In that community meeting with Agnos, we expressed our disappointment with previous mayors who appointed Filipinos only to minor commissions and who never appointed any Filipino to head a city department. We also wanted our fair share of funding for our Filipino community programs. In short, we wanted to be empowered just like the other assertive communities. Agnos promised to support our goals.
During that 1987 mayoral campaign, we registered an unprecedented number of voters in the FilAm community, volunteered as precinct captains, held fundraisers, did phone banking and campaigned door-to-door in FilAm neighborhoods throughout the city for him. On election night, our hard work paid off – Agnos garnered 70% of the votes in a resounding victory.
After he assumed office, Agnos appointed Anita as Director of his Mayor’s Citizens’ Assistance Center. He also appointed not one but two Fil-Ams as department heads – Peter Jamero from Seattle as Director of the Human Rights Commission and Felipe Floresca from New York as Director of the Public Housing Authority. He also appointed Jim Arnold as Deputy Police Chief. He then appointed me to the city’s largest commission, the San Francisco Public Utilities Commission (SFPUC), where I served two terms as president, the first FilAm to be appointed to a major city commission.
Agnos also appointed 11 other FilAms to various city commissions, perhaps more than all the FilAm commissioners appointed by previous San Francisco mayors combined. Agnos also funded various FilAm community programs like the West Bay Pilipino Multi-Service Center. He also provided community block grant funding for the Filipino American Council to purchase a building on 17th Street in the Mission to house the Filipino Senior Citizens Center.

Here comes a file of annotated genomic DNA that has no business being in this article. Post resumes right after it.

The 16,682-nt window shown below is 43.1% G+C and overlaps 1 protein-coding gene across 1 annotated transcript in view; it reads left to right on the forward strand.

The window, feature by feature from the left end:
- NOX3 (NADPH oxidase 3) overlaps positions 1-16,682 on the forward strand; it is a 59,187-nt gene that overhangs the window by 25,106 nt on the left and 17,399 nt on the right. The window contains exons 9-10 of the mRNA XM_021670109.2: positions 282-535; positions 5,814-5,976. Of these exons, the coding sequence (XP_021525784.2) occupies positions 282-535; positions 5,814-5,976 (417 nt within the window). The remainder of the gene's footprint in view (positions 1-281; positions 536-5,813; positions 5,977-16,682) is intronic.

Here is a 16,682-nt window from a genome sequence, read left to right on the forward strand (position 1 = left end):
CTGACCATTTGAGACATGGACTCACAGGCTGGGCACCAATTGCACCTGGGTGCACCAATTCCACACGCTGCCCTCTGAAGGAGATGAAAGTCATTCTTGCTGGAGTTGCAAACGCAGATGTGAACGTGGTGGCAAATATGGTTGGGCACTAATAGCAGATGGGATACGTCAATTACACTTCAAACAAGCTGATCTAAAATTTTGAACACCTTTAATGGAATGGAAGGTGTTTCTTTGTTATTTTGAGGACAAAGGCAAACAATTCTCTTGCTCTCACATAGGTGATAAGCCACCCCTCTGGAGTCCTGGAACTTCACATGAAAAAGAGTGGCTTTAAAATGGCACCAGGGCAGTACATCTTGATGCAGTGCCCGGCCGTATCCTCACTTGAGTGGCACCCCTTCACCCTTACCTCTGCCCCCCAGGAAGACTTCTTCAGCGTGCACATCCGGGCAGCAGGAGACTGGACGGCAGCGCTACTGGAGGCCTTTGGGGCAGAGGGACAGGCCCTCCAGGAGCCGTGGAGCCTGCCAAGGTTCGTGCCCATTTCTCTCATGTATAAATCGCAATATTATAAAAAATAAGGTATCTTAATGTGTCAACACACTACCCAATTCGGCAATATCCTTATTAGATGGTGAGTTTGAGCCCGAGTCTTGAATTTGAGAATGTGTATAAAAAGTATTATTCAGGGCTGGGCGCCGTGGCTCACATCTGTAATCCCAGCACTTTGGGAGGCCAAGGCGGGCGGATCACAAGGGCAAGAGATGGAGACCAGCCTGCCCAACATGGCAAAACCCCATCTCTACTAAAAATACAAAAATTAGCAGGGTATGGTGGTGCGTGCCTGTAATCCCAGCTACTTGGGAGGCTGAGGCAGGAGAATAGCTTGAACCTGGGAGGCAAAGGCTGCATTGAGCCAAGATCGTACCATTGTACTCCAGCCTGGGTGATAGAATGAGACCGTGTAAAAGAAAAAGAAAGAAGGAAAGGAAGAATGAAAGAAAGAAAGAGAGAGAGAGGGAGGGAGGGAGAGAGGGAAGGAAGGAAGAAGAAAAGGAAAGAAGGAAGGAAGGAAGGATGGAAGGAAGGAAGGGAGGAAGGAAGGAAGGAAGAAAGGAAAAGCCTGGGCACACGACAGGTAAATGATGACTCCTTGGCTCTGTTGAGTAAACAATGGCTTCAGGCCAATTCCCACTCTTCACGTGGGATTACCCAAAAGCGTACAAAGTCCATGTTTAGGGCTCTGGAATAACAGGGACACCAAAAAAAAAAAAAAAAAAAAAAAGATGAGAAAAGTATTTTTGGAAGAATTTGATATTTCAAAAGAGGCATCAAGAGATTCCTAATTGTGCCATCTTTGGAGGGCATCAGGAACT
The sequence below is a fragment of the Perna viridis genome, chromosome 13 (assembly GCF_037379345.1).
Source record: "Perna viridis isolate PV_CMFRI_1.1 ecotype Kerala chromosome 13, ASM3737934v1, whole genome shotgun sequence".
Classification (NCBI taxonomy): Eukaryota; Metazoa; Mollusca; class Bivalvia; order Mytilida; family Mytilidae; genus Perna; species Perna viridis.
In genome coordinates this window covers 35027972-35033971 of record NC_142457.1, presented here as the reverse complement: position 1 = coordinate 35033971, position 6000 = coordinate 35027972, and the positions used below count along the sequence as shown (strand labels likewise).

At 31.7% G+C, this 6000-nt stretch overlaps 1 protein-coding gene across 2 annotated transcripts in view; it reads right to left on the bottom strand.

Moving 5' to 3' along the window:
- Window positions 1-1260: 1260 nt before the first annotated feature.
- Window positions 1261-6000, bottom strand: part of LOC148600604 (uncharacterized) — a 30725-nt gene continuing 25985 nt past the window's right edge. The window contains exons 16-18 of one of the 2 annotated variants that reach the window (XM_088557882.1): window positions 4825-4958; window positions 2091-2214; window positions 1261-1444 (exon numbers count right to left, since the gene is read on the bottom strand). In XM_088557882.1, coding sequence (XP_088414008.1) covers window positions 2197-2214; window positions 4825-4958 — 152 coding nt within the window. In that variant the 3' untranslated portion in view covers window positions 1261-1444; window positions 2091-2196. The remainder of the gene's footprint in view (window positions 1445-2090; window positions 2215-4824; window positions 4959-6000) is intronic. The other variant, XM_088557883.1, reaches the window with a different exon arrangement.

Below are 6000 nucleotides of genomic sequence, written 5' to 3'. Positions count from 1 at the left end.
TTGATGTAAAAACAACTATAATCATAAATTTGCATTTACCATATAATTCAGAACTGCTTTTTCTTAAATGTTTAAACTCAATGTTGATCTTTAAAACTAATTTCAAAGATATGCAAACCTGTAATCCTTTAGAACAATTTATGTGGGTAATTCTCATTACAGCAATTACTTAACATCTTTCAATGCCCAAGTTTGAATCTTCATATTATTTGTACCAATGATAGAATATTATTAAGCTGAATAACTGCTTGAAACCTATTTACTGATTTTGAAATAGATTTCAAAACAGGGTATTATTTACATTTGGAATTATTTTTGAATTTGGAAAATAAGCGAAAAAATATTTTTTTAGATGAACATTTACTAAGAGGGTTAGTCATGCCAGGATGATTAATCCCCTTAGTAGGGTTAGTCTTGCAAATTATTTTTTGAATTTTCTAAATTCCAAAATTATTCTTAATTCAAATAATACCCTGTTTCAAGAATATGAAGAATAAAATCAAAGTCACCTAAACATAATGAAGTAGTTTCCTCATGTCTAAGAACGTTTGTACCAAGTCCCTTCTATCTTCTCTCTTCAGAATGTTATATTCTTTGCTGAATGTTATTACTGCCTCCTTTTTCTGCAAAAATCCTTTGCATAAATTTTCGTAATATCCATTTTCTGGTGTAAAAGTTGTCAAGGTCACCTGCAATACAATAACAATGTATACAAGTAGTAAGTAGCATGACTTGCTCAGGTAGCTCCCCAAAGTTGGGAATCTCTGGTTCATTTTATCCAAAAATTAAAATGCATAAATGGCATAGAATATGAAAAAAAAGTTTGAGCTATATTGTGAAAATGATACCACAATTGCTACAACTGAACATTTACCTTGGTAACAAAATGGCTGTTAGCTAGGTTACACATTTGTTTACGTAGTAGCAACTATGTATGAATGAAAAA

It was the golden age of Filipino empowerment in San Francisco and it inspired FilAms throughout the Bay Area to seek to also empower themselves. None of this would have been possible if it wasn’t for Anita’s guidance and her behind-the-scenes influence on Mayor Agnos.
After Agnos lost his bid for reelection 1991, Anita went across the Bay to work as Chief of Staff of Oakland Assemblywoman Barbara Lee from 1993 to 1996. In 1997, she returned to San Francisco to work as Assistant Executive Officer of the City’s Civil Service Commission. In that same year, she rose to the top post where she has served until her retirement this month.
San Francisco Mayor Ed Lee, who has personally known Anita for more than 30 years, has proclaimed June 29 as Anita Sanchez Day in San Francisco describing her as “one of the hardest working public servants committed to policies and procedures that impact thousands of San Franciscans.”
One day in the future when there is a park, a school or a street in San Francisco named after Anita Sanchez , a young Pinay immigrant will inquire about Anita. She will then be told about Anita’s work to improve the lives of San Franciscans and of her proud kababayans. That young Pinay will be inspired to grow up to become an Anita Sanchez.
As Mayor Lee said, “we wish her all the best for a well-deserved retirement.”
For tickets to attend Anita’s retirement party on June 29, please send $45 to “Jocelyn Quintos” c/o Law Offices of Rodel Rodis at 2429 Ocean Avenue, San Francisco, CA 94127 or call 415.334.7800